Woodlouse Spider vs Brown Recluse, Which is more Poisonous?

| April 3, 2018

Learn all about woodlouse spider and brown recluse spiders bite and all about their poison.

Woodlouse has six eyes, a dark-red body and a yellow-brown abdomen. The colourful spider got its name because it preys on woodlice. Woodlouse spiders, Dysdera crocata, are commonly found in homes and gardens throughout North America. Originating in Eastern Europe, they have spread throughout the world.

The spider gets its name from its prey, the woodlouse, also known as sow bugs, isopods and roly-poly. They’re common in many parts of the United States and have only recently been found in decent numbers in the Pacific Northwest.

Most brown recluse spiders, which are also called violin spiders, live in the western and southern United States. Most are about 7 mm (0.25 inch) and have a leg span of about 2.5 cm (1 inch). On the front half of its body (the cephalothorax), it has a dark violin-shaped design, the “neck” of which is formed by a conspicuous furrow on the midline of its back. The brown recluse has extended its range into parts of the northern United States, making its home in caves, rodent burrows, and other protected environments. Brown recluse spiders also set up shop in the undisturbed spaces of buildings, such as attics, storage areas, and wall or ceiling voids.

Brown recluse spider’s bite is venomous. While a woodlouse spider’s venom does not usually cause serious harm to humans, it is possible for bite victims to suffer allergic reactions due to the injury. People with compromised immune systems or other medical conditions may also experience more serious reactions to such spider bites. The Mayo Clinic recommends seeking medical attention if a spider bite is severely painful or the victim experiences abdominal cramping. A growing ulcer at the bite site is another reason for a doctor’s visit.

Woodlouse Spider vs Brown Recluse

The woodlouse spider, also called the woodlouse hunter, is a hairless spider generally found in states such as Georgia and California. Commonly mistaken for the deadly brown recluse spider, the woodlouse spider’s bite is not life-threatening. Woodlouse spiders are commonly mistaken for the brown recluse spider because of their similar shapes. But woodlouses have distinguishing characteristics including a reddish-brown head and a cream-colored abdomen. The spider’s legs are orange. Woodlouse spiders can grow to about a half inch in size.

The spider’s fangs are large and thick and protrude forward. Unlike most spiders, the woodlouse has only six eyes, which are arranged in an oval shape. The brown recluse spider, Loxosceles reclusa, is often implicated as a cause of necrotic skin lesions. Recluse spiders, as their names imply, are rather secretive in their habits. They are nocturnal spiders that actively attack prey and subdue it with venom. Although they don’t use silk for prey capture, they do use it to line their diurnal refugia. In nature they are found under rocks and in crevices and are considered “synanthropic” meaning their populations benefit when associated with humans. When a habitat is conducive to recluses, dense populations are found. Part of the reason is that recluses are highly tolerant of conspecifics; they are one of the few spiders that can be reared communally in a jar, given that there is sufficient prey availability.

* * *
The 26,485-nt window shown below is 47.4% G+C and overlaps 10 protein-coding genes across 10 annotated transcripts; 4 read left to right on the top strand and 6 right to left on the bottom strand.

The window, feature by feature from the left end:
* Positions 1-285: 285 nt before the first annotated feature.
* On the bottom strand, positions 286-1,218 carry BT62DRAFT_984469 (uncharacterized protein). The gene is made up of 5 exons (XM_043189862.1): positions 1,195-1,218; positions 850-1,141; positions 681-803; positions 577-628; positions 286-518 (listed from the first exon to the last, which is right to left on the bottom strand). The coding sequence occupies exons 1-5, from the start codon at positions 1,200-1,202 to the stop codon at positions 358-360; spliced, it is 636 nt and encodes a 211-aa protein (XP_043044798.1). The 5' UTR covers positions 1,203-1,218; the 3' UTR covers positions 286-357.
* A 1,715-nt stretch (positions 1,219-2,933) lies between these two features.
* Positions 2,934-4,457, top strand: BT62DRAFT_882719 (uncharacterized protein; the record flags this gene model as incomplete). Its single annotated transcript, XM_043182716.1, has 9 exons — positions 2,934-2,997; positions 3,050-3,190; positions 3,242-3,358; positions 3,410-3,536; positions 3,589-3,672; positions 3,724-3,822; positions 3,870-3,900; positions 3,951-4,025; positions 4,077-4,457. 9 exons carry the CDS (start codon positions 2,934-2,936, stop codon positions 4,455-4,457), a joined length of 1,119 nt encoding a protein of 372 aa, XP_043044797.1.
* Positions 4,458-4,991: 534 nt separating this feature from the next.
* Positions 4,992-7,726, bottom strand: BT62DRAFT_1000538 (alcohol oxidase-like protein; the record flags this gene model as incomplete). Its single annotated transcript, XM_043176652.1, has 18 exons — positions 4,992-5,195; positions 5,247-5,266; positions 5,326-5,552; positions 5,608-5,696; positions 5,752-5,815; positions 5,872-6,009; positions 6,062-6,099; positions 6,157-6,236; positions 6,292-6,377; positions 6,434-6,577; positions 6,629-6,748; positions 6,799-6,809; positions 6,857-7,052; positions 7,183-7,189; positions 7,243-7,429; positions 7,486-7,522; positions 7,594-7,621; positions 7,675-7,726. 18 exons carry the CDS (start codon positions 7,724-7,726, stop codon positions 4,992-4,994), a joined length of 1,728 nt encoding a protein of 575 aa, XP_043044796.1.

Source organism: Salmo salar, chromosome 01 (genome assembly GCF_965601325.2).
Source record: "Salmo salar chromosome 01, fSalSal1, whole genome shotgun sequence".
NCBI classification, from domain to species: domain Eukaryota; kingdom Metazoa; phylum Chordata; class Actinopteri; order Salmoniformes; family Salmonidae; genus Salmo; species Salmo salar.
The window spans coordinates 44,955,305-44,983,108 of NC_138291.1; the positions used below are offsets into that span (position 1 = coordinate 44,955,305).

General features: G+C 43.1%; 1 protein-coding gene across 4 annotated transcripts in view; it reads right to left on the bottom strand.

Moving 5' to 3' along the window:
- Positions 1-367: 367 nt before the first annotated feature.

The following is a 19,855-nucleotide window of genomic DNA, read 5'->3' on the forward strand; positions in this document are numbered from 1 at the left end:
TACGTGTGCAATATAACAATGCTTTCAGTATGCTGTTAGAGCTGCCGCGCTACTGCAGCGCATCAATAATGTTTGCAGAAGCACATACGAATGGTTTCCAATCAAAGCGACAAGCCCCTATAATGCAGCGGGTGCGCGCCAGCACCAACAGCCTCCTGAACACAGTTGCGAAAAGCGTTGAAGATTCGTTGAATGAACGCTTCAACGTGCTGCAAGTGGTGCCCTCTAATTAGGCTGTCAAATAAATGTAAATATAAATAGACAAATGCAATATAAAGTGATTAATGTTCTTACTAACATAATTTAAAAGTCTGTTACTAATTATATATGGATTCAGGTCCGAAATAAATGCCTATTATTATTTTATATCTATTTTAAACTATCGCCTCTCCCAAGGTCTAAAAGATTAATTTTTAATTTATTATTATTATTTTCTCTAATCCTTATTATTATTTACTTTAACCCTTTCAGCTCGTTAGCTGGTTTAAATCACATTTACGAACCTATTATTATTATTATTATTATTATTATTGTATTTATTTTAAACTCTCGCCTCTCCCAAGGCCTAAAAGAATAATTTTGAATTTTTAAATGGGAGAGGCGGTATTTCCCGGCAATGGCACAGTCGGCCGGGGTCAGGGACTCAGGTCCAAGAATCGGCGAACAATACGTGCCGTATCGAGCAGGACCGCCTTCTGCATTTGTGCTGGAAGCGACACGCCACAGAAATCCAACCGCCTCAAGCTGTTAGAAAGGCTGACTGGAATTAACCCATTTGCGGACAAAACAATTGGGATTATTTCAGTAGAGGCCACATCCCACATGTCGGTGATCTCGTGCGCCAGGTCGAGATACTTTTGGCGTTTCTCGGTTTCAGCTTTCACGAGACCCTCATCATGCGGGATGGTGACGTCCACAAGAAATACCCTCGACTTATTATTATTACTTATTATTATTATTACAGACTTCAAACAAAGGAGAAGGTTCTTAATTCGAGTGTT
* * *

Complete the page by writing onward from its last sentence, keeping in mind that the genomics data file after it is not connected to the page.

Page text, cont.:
Woodlouse Spider Bites

A woodlouse spider bite is not an event that you could ignore. It can be quite painful when the spider bites and the bites are venomous. With that being said, however, the venom from the woodlouse spider is not very harmful to humans. Those who have been bit by a woodlouse spider report itchiness at the bite site and a higher level of inflammation than normal. These can often be treated with over the counter products.

Woodlouse Spider

                                                                              Woodlouse Spider

Brown Recluse Spider Bites

Despite their reclusive habits, they do occasionally bite humans. Recluses typically bite when they are trapped between flesh and another surface, as when a sleeping human rolls over on a prowling spider, or when putting on clothing or shoes containing spiders. Ways to reduce bite risk from recluse spiders include:

  • Keep beds away from walls; remove bed skirts and items under the bed so that the only pathway to the bed is up the legs.
  • Keep clothing off the floor; if it is on the floor, shake it vigorously before dressing.
  • Store all intermittantly used items such as gardening clothing, baseball mitts or roller skates in spider-proof boxes or bags.
Brown Recluse

                                                            Brown Recluse

Which is more Poisonous and Dangerous?

The brown recluse spider is the most dangerous and poisonous spider in the United States. Its venom destroys the walls of blood vessels near the site of the bite, sometimes causing a large skin ulcer. Research in 2013 revealed that a protein in the spider’s venom targets phospholipid molecules, which make up a good portion of cell membranes, and transforms these molecules into simpler lipids. The wound that is produced may require several months to heal, or it may become infected, which could lead to the death of the victim. Deaths from brown recluse spider bites are rare

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